North Korea is conducting nationwide river redevelopment efforts to prevent floods. A source in the country said that the authorities have mobilized every available agency to excavate river bottoms. However, in areas where the availability of equipment is insufficient to do the job, human labor is being used instead. 

“During the Eighth Party Congress held in January, ‘managing the mountains and waters’ was set as one of the country’s key projects,” a source told Daily NK during an Apr. 29 phone call. “It was decided during the congress that helping areas that had suffered damage from floods and typhoons in 2020 recover and reinforce [flood prevention infrastructure] needs to be prioritized above everything else.”

The source said that the policy decision made during the Eighth Party Congress is essentially to “protect the land and property of the nation and its people by reducing the impact of natural disasters on agricultural production and increasing grain production.” 

The source claimed that river redevelopment efforts would continue throughout the country in stages as part of a five-year plan.

“The Cabinet’s Ministry of Land and Environment Protection will take charge of the administrative elements of this project,” the source said. “Provincial, municipal and county-level people’s committee departments responsible for managing government land will carry out river redevelopment efforts at a local scale.” 

“Lower-level organizations include offices and units responsible for repairing and maintaining roads and facilities,” the source said. “The relevant agencies and businesses in areas with rivers, dams, reservoirs, lakes, waterfronts, and valleys will be responsible for carrying the project out.”

In addition to state-managed roads, embankments, lakes, rivers, seashores, and seawalls all have a fixed group of factories, agencies, and inminban responsible for their maintenance. If a particular agency’s region becomes a target for redevelopment, that agency is obligated to participate in the redevelopment efforts. 

Taedong River in North Korea
The Taedong River in Pyongyang / Image: Uriminzokkiri

“The authorities want to expand the riverbeds and make the rivers deeper by removing sand, dirt, and gravel that got carried into the water,” the source said. “They are also reinforcing the rivers [against possible floods] by building stone embankments along the rivers [that will prevent rivers from overflowing into the surrounding land].”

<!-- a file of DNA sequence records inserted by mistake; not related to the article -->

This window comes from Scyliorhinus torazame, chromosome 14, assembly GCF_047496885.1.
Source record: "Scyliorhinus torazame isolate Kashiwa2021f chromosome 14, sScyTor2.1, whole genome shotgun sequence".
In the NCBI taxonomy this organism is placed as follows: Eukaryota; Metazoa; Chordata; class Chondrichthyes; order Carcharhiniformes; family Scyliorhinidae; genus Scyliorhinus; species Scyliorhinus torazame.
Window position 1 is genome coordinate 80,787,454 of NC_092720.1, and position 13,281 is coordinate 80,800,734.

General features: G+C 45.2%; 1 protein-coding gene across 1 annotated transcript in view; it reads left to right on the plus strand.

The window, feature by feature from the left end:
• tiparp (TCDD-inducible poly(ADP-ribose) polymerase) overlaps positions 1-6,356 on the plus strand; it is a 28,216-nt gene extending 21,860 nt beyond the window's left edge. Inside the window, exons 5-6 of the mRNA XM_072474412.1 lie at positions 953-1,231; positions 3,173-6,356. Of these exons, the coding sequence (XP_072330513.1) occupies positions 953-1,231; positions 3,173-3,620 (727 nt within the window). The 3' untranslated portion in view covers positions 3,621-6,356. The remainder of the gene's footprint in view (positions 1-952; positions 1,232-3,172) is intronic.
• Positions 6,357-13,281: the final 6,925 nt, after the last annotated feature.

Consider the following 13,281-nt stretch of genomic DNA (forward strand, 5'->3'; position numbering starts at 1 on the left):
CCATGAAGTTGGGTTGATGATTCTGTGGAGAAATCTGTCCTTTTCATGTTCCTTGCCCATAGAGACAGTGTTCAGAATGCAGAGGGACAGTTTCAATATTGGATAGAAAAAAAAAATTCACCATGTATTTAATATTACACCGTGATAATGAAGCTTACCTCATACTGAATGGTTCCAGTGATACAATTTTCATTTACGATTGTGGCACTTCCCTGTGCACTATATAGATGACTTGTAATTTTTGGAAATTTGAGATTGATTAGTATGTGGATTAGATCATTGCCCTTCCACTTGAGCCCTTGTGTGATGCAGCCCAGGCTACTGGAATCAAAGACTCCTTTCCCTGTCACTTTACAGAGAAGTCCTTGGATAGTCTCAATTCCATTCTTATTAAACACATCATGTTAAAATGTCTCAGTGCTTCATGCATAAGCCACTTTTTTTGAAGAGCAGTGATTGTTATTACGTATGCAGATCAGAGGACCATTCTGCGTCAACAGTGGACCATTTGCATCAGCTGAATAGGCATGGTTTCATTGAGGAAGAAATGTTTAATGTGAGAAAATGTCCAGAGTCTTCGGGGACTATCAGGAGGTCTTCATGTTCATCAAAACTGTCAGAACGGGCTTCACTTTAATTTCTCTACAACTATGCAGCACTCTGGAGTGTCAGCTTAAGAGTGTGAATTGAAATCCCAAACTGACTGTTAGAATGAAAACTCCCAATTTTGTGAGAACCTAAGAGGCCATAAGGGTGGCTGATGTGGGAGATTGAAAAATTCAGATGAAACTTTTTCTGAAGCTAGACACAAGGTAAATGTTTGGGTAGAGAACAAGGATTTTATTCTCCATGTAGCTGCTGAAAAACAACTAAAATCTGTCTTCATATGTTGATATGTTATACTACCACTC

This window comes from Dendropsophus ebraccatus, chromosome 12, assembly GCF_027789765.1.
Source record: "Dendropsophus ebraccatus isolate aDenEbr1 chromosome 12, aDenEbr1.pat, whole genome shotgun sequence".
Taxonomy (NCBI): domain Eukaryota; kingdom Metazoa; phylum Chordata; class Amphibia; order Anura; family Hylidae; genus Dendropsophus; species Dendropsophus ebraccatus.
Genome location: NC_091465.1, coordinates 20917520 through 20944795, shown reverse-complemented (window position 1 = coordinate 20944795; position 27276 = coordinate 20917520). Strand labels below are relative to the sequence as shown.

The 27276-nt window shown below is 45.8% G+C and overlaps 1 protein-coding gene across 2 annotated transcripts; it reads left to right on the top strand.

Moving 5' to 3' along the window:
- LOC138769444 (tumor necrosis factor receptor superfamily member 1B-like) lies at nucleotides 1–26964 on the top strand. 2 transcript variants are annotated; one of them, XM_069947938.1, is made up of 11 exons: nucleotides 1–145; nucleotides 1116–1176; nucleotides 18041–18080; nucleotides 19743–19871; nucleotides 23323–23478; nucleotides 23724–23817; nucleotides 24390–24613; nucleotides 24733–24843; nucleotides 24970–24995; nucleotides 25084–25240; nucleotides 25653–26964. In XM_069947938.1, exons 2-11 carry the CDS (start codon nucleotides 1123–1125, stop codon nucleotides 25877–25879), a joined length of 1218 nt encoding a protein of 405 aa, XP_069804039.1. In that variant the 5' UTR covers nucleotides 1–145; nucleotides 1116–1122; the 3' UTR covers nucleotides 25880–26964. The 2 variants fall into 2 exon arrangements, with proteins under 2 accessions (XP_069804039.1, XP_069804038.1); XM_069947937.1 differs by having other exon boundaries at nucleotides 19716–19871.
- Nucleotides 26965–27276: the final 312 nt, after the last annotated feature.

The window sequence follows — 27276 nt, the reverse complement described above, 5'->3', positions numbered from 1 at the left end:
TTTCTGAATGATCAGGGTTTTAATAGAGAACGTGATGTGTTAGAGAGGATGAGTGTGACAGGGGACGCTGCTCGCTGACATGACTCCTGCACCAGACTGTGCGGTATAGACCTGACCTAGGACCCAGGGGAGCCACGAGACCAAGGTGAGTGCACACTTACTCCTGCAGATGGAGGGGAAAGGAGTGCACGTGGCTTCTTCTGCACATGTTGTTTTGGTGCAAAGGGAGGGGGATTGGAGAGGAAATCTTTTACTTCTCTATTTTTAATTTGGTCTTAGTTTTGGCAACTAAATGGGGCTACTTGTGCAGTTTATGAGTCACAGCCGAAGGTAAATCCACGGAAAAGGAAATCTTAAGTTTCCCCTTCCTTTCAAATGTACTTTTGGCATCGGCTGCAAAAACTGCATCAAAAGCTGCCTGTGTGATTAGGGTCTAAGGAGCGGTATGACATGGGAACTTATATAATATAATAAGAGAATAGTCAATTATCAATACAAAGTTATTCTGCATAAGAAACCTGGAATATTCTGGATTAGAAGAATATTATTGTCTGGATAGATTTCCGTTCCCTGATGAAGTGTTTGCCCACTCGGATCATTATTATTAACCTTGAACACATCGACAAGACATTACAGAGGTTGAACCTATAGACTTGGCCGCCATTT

“[The authorities] are carrying out construction projects to make the angle of riverbanks more gradual than the sharp drop-offs that exist now,” the source explained. “That way, even if the river overflows, the gradual angle of the riverbank will prevent potential issues with the stone flood walls…In the past, we would just put gravel and small rocks in between the larger stones, but now we are using cement mortar to carry out a plan to reinforce the seal between the stones.” 

When the sides of a river are at a steep angle, there is only a short time between the moment that rainwater flows over the top of the rainwater basin and the moment that the water spills into the surrounding land. This makes it difficult to issue flood warnings that will give people living in the floodplains enough time to evacuate. North Korea is constructing floodwalls and adjusting the angle of the riverbanks to give local authorities and residents more time to clear the area and prevent major floods from occurring in the first place.

However, the source claims that the North Korean authorities are not only conducting river and floodwall construction projects. The government is also overseeing construction projects to maintain, reinforce, renovate, and reconstruct roads and bridges all over the country. 

“The businesses, factories, and organizations in charge of the construction are also fully liable for the costs of diesel oil needed to run excavators, bulldozers, and trucks used for the project,” the source said. “The many units that can’t afford enough diesel to fuel the machines are sending people to do the work of digging up the dirt, gravel, and sand in the riverbanks by hand. The workers then have to carry out the sacks of gravel in sacks on their backs.” 

“Powerful organizations can use mechanization to carry out their construction projects, but they force the mobilized workers to cover half of the costs of diesel fuel,” the source said. “Less well-equipped work units either have to use the ‘ant method’ or ask workers to pay for five kilograms of diesel.”

The “ant method” is a method of construction and production used in North Korea based on the ‘sea of people’ battle strategy where production and construction are carried out without the use of any technology or equipment. A prominent example of this was when 50,000 soldiers and labor brigade members constructed the Pyongyang-Nampo highway in 2000.  

This means that the authorities ordered ordinary citizens to take responsibility for the procurement of materials needed for large-scale national construction projects. Those who were unable to provide funds or materials for the projects had to contribute their labor instead. For this reason, some view North Korea’s use of forcibly mobilized residents for construction projects as modern slavery. 

“Most people are contributing [to the projects] with diesel oil,” the source said. “People who offer three times the amount required won’t have to participate in the mobilization.”

*Translated by S & J

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Ha Yoon Ah is one of Daily NK's full-time journalists. Please direct any questions about her articles to